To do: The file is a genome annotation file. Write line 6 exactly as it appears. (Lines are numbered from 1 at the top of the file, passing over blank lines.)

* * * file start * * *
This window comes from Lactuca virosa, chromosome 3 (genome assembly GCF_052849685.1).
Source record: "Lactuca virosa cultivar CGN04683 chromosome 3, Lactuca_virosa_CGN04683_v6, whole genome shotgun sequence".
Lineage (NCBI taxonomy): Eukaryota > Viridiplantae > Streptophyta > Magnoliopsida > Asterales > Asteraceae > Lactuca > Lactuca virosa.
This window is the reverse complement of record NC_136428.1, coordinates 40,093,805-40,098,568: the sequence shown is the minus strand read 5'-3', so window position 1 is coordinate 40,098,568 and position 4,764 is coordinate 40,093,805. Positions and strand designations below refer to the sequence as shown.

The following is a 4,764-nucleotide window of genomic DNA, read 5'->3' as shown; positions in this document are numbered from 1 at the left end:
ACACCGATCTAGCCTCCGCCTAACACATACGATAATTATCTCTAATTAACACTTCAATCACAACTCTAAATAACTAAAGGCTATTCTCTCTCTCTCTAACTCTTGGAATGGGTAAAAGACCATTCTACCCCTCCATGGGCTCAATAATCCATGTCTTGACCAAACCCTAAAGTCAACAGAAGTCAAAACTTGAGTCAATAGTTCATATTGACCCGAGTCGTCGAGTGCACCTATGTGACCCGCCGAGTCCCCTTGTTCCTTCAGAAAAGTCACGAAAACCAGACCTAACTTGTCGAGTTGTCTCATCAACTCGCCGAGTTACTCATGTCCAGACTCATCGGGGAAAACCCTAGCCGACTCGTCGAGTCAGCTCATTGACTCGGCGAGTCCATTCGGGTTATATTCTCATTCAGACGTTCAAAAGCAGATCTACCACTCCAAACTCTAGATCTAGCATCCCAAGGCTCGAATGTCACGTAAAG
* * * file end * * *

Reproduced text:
ACACCGATCTAGCCTCCGCCTAACACATACGATAATTATCTCTAATTAACACTTCAATCACAACTCTAAATAACTAAAGGCTATTCTCTCTCTCTCTAACTCTTGGAATGGGTAAAAGACCATTCTACCCCTCCATGGGCTCAATAATCCATGTCTTGACCAAACCCTAAAGTCAACAGAAGTCAAAACTTGAGTCAATAGTTCATATTGACCCGAGTCGTCGAGTGCACCTATGTGACCCGCCGAGTCCCCTTGTTCCTTCAGAAAAGTCACGAAAACCAGACCTAACTTGTCGAGTTGTCTCATCAACTCGCCGAGTTACTCATGTCCAGACTCATCGGGGAAAACCCTAGCCGACTCGTCGAGTCAGCTCATTGACTCGGCGAGTCCATTCGGGTTATATTCTCATTCAGACGTTCAAAAGCAGATCTACCACTCCAAACTCTAGATCTAGCATCCCAAGGCTCGAATGTCACGTAAAG